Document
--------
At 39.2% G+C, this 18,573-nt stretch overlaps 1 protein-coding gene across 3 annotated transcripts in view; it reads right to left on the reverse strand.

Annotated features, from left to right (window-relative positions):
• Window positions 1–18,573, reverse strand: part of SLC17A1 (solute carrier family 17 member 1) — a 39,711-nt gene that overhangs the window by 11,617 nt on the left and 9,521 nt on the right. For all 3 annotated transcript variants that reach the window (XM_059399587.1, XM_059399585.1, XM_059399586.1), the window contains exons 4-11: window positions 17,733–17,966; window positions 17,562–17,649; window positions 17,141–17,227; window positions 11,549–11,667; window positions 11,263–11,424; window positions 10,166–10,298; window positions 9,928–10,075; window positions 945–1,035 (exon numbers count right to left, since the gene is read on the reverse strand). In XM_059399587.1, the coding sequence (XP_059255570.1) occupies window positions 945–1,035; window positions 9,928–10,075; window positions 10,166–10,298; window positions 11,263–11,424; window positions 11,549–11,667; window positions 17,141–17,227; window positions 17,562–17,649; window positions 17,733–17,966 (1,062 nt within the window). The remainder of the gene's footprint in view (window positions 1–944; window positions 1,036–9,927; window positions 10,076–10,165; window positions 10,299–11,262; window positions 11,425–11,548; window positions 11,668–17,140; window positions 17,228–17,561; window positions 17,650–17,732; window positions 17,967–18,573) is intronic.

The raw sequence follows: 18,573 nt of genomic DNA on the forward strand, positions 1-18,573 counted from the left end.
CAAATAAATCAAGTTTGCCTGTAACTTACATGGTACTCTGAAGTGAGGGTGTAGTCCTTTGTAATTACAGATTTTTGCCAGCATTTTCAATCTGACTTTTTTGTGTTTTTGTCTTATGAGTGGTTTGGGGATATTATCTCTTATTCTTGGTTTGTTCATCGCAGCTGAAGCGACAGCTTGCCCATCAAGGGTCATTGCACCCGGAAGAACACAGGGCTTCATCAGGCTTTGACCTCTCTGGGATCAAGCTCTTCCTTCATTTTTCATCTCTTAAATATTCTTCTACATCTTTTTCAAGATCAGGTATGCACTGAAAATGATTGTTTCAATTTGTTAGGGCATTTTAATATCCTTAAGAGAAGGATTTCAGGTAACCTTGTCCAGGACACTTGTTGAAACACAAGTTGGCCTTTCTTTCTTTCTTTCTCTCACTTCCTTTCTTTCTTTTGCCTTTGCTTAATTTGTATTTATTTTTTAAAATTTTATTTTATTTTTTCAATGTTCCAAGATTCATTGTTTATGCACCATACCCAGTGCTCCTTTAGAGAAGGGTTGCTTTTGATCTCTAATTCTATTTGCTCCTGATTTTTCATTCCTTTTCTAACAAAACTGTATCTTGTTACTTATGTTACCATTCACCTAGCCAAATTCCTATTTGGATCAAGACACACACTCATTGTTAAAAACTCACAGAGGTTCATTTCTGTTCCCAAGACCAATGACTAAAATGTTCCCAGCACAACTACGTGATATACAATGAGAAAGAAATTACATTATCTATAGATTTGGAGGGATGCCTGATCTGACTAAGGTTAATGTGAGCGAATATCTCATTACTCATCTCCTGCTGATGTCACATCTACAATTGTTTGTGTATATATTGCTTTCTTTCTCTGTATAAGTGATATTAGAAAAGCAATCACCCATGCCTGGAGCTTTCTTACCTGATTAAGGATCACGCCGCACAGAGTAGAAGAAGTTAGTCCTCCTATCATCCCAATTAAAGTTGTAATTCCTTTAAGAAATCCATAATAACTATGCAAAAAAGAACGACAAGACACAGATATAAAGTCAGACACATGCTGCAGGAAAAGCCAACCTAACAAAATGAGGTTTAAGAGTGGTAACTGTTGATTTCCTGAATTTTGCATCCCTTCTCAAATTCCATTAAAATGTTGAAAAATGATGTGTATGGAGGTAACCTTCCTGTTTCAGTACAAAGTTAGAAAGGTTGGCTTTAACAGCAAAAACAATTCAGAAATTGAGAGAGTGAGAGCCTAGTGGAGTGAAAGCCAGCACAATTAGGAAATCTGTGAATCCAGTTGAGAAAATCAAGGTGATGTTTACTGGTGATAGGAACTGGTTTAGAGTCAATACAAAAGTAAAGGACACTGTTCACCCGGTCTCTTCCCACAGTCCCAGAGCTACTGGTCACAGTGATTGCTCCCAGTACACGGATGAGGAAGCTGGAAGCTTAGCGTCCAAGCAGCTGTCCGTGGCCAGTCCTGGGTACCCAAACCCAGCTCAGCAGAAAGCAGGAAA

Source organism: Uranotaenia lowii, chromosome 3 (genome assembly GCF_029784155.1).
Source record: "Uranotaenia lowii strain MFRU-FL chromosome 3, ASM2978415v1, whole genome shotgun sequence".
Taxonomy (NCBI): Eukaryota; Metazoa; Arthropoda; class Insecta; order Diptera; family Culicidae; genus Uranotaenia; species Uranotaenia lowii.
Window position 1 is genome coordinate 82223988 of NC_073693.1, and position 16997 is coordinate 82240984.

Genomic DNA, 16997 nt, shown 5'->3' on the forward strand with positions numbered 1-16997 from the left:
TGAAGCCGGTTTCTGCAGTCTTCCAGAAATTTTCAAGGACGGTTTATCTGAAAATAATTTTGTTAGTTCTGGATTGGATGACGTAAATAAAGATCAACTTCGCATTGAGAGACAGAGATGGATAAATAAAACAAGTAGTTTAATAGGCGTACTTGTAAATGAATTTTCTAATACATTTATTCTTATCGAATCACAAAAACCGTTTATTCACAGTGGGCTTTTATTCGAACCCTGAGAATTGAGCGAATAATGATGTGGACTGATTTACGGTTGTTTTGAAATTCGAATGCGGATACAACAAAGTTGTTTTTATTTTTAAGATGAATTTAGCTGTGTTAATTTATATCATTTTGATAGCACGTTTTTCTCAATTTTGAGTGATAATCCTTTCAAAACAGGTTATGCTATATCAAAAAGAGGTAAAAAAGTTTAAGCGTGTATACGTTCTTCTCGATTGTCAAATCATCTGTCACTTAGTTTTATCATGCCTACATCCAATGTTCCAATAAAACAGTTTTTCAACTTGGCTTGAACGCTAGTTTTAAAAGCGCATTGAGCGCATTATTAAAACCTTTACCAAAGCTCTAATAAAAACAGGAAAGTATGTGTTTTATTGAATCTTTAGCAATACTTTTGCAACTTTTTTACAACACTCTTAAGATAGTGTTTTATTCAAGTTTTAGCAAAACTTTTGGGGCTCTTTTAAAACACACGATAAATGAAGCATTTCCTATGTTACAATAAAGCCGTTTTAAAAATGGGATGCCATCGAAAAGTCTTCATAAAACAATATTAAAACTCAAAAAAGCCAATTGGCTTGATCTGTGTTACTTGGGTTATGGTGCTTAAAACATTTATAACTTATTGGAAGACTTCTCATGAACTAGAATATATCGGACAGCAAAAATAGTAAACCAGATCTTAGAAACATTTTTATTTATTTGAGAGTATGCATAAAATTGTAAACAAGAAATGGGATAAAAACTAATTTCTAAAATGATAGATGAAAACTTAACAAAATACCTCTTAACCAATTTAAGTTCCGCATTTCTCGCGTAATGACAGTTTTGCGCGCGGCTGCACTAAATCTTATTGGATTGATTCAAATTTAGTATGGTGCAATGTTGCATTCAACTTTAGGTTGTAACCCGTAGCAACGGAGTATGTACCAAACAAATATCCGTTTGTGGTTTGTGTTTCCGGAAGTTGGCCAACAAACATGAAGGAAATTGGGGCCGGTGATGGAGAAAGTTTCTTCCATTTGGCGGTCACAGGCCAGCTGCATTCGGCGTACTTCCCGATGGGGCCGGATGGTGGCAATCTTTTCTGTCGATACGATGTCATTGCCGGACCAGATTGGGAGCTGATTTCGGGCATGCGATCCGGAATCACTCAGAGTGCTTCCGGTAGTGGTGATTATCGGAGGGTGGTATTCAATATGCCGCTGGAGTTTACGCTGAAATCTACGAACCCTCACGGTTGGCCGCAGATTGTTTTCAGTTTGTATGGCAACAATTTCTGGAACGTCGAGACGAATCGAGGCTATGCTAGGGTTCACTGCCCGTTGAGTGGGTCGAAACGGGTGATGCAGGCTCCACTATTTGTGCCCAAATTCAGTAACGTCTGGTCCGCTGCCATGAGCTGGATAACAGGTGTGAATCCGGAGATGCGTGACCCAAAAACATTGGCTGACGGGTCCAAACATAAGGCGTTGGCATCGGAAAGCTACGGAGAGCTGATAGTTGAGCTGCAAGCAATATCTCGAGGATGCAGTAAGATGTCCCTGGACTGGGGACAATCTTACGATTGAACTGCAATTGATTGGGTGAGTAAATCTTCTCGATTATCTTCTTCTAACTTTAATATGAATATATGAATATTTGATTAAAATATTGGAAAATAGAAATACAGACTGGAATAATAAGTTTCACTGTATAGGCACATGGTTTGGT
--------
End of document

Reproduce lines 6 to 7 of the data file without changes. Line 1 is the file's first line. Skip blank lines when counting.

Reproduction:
Source organism: Uranotaenia lowii, chromosome 3 (genome assembly GCF_029784155.1).
Source record: "Uranotaenia lowii strain MFRU-FL chromosome 3, ASM2978415v1, whole genome shotgun sequence".